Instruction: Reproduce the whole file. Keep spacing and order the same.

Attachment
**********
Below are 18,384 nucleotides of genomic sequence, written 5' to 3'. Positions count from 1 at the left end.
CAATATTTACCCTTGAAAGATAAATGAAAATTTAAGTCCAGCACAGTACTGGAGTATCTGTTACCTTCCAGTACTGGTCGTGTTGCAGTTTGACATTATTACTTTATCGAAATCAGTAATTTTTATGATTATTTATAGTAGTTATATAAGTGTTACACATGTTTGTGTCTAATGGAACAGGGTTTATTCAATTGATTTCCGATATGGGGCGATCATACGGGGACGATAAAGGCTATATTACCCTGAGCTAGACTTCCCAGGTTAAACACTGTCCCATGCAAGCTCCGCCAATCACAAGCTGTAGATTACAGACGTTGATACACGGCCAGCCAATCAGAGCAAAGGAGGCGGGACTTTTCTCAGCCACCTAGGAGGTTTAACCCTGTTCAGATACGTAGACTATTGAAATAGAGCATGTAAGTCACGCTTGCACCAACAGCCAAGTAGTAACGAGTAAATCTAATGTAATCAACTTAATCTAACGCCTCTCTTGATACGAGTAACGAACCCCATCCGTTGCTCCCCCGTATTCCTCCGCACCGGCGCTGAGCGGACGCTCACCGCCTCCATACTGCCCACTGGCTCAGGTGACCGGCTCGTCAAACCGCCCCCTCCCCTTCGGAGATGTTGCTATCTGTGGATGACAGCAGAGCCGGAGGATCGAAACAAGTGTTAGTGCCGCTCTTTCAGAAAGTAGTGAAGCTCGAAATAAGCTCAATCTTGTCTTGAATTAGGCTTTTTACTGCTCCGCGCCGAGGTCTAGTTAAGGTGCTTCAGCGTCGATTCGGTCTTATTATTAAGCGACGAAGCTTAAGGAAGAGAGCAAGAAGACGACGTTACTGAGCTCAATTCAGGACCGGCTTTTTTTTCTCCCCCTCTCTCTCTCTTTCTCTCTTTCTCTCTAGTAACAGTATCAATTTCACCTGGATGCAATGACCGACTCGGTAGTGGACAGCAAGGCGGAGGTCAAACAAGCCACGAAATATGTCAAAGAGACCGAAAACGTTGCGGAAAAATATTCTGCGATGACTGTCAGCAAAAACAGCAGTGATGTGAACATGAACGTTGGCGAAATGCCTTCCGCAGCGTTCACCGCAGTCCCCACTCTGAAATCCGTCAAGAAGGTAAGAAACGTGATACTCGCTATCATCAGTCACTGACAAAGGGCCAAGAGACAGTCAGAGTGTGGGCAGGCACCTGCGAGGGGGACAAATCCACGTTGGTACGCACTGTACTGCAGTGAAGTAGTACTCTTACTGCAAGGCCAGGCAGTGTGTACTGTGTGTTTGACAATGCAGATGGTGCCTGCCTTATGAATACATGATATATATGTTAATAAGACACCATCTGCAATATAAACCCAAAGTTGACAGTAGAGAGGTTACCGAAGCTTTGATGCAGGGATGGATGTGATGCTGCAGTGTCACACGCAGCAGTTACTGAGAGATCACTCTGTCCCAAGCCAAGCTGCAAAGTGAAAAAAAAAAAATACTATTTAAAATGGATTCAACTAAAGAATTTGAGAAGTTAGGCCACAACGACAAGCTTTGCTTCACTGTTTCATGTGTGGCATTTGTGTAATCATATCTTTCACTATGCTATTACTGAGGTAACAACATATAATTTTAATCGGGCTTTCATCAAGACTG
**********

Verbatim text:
Below are 18,384 nucleotides of genomic sequence, written 5' to 3'. Positions count from 1 at the left end.
CAATATTTACCCTTGAAAGATAAATGAAAATTTAAGTCCAGCACAGTACTGGAGTATCTGTTACCTTCCAGTACTGGTCGTGTTGCAGTTTGACATTATTACTTTATCGAAATCAGTAATTTTTATGATTATTTATAGTAGTTATATAAGTGTTACACATGTTTGTGTCTAATGGAACAGGGTTTATTCAATTGATTTCCGATATGGGGCGATCATACGGGGACGATAAAGGCTATATTACCCTGAGCTAGACTTCCCAGGTTAAACACTGTCCCATGCAAGCTCCGCCAATCACAAGCTGTAGATTACAGACGTTGATACACGGCCAGCCAATCAGAGCAAAGGAGGCGGGACTTTTCTCAGCCACCTAGGAGGTTTAACCCTGTTCAGATACGTAGACTATTGAAATAGAGCATGTAAGTCACGCTTGCACCAACAGCCAAGTAGTAACGAGTAAATCTAATGTAATCAACTTAATCTAACGCCTCTCTTGATACGAGTAACGAACCCCATCCGTTGCTCCCCCGTATTCCTCCGCACCGGCGCTGAGCGGACGCTCACCGCCTCCATACTGCCCACTGGCTCAGGTGACCGGCTCGTCAAACCGCCCCCTCCCCTTCGGAGATGTTGCTATCTGTGGATGACAGCAGAGCCGGAGGATCGAAACAAGTGTTAGTGCCGCTCTTTCAGAAAGTAGTGAAGCTCGAAATAAGCTCAATCTTGTCTTGAATTAGGCTTTTTACTGCTCCGCGCCGAGGTCTAGTTAAGGTGCTTCAGCGTCGATTCGGTCTTATTATTAAGCGACGAAGCTTAAGGAAGAGAGCAAGAAGACGACGTTACTGAGCTCAATTCAGGACCGGCTTTTTTTTCTCCCCCTCTCTCTCTCTTTCTCTCTTTCTCTCTAGTAACAGTATCAATTTCACCTGGATGCAATGACCGACTCGGTAGTGGACAGCAAGGCGGAGGTCAAACAAGCCACGAAATATGTCAAAGAGACCGAAAACGTTGCGGAAAAATATTCTGCGATGACTGTCAGCAAAAACAGCAGTGATGTGAACATGAACGTTGGCGAAATGCCTTCCGCAGCGTTCACCGCAGTCCCCACTCTGAAATCCGTCAAGAAGGTAAGAAACGTGATACTCGCTATCATCAGTCACTGACAAAGGGCCAAGAGACAGTCAGAGTGTGGGCAGGCACCTGCGAGGGGGACAAATCCACGTTGGTACGCACTGTACTGCAGTGAAGTAGTACTCTTACTGCAAGGCCAGGCAGTGTGTACTGTGTGTTTGACAATGCAGATGGTGCCTGCCTTATGAATACATGATATATATGTTAATAAGACACCATCTGCAATATAAACCCAAAGTTGACAGTAGAGAGGTTACCGAAGCTTTGATGCAGGGATGGATGTGATGCTGCAGTGTCACACGCAGCAGTTACTGAGAGATCACTCTGTCCCAAGCCAAGCTGCAAAGTGAAAAAAAAAAAATACTATTTAAAATGGATTCAACTAAAGAATTTGAGAAGTTAGGCCACAACGACAAGCTTTGCTTCACTGTTTCATGTGTGGCATTTGTGTAATCATATCTTTCACTATGCTATTACTGAGGTAACAACATATAATTTTAATCGGGCTTTCATCAAGACTG